Hypnotherapy should be considered as a possible treatment for patients with irritable bowel syndrome (IBS) in primary and secondary care, found a Dutch trial.
People with IBS can experience symptoms such as abdominal pain and abnormal bowel movements to various degrees of severity, and they can also face mental health problems, including anxiety and depression. Some common approaches to managing IBS are by carefully controlling one's diet, improving one's lifestyle choices, and, if necessary, seeking mental health therapy. In the past, some research has suggested that people with IBS may also benefit from hypnotherapy sessions.
Now, specialists at the University Medical Centre Utrecht and other institutions in the Netherlands have decided to delve deeper into the question of whether hypnotherapy can improve IBS symptoms – and if so, in what way. The study assessed the efficacy of individual and group hypnotherapy in IBS. It is the largest study to date to look into this issue.
In the study, the researchers worked with 354 participants aged 18–65 with IBS. The scientists randomly selected participants to take part in one of three interventions: individual 45-minute hypnotherapy sessions twice per week for 6 weeks (150 participants); group hypnotherapy sessions with the same timeframe (150 participants); and dedicated educational supportive care sessions (54 participants).
For the delivery of the hypnotherapy sessions, the team recruited psychologists who had trained in hypnotherapy. During the sessions, the hypnotherapists applied techniques of positive visualisation, providing suggestions about pain and discomfort management.They also gave the participants CDs containing materials that would allow them to practice hypnosis techniques on their own for 15–20 minutes on a daily basis.
The researchers asked the participants to fill in questionnaires assessing various factors relevant to the study – including the severity of their IBS symptoms, their quality of life, how much they spent on healthcare, and how often they had to miss work due to the condition.
The assessments took place at baseline, at the 3-month mark, and at the 9-month mark. The team also evaluated to what extent participants experienced relief immediately after the intervention (at the 3-month mark) and then again 9 months later.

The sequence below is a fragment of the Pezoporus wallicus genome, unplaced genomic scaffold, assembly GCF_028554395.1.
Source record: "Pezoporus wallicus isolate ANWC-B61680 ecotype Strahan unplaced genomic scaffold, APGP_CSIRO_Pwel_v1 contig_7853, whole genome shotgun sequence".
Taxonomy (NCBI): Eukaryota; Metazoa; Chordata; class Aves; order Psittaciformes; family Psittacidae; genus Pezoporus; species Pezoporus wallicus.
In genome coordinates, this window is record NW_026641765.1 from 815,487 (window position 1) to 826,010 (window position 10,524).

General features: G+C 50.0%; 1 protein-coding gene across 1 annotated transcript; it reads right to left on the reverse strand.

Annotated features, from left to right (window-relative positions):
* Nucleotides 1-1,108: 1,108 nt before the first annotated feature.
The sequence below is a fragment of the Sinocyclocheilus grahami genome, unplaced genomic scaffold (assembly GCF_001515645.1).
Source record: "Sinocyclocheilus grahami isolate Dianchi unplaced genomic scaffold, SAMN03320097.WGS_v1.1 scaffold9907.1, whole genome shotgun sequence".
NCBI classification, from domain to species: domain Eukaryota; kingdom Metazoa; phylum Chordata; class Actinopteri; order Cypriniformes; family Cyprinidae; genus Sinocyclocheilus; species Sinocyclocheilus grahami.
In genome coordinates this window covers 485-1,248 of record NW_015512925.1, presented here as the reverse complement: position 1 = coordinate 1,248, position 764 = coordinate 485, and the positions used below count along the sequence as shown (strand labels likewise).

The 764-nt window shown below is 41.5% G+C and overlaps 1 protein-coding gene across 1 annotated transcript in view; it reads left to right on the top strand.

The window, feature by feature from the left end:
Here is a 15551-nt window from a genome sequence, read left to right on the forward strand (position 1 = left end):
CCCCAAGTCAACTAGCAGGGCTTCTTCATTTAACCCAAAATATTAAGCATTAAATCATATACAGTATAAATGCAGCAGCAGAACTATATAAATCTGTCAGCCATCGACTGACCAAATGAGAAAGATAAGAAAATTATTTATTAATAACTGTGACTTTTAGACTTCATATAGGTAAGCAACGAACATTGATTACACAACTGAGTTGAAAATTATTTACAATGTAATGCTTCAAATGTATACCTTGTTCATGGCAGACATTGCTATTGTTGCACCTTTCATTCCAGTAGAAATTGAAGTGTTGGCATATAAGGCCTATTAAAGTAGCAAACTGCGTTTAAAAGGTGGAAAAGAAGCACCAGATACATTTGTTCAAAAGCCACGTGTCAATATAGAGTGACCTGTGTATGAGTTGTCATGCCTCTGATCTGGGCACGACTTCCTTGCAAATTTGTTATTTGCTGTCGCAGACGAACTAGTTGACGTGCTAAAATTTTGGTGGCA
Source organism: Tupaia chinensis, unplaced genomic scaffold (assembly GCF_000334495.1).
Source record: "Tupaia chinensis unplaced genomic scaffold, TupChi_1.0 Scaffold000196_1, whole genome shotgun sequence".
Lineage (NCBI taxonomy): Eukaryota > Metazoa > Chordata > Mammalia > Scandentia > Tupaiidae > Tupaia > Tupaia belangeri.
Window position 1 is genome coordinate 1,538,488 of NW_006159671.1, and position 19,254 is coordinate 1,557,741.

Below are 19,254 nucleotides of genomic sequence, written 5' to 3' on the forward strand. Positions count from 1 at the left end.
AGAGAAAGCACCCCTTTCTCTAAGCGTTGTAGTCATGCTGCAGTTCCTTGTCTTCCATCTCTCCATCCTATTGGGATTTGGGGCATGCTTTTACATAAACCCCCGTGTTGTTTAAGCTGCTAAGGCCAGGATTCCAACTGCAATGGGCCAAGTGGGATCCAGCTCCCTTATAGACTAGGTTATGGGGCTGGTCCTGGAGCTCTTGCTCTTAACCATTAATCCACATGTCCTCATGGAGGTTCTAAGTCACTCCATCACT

The scientists found that the people with IBS who had participated in hypnotherapy – whether individual or group-based – experienced the most satisfactory degree of symptom relief, compared with participants in the educational supportive care group.
Participants who underwent hypnotherapy were still enjoying the benefits 9 months after the treatment. However, the researchers claim that despite reporting satisfactory rates of symptom relief, the participants did not actually see a significant improvement in symptom severity as such.
"We do not know exactly how gut-directed hypnotherapy works," says lead researcher Dr Carla Flik, "but it may change patients' mindset and internal coping mechanisms, enabling them to increase their control over autonomic body processes, such as how they process pain and modulate gut activity."
Other than symptom relief, the tested-for factors – including quality of life, psychological problems, healthcare costs, and work absence – remained roughly the same among all the participants following the interventions.
The researchers also admit that their study faced a few limitations. For example, some participants – 22 (15%) of those in the individual hypnotherapy group, another 22 (15%) of those in the group hypnotherapy sessions, and 11 (20%) of those in the educational supportive care group – dropped out of the study.
Also, a significant number of participants did not manage to fill in all the questionnaires, which, the researchers say, may have impacted the findings.
However, the researchers note that the results they recorded in the recent study may, in fact, have been an underestimation, since the hypnotherapists did not have previous experience in treating people with IBS, specifically.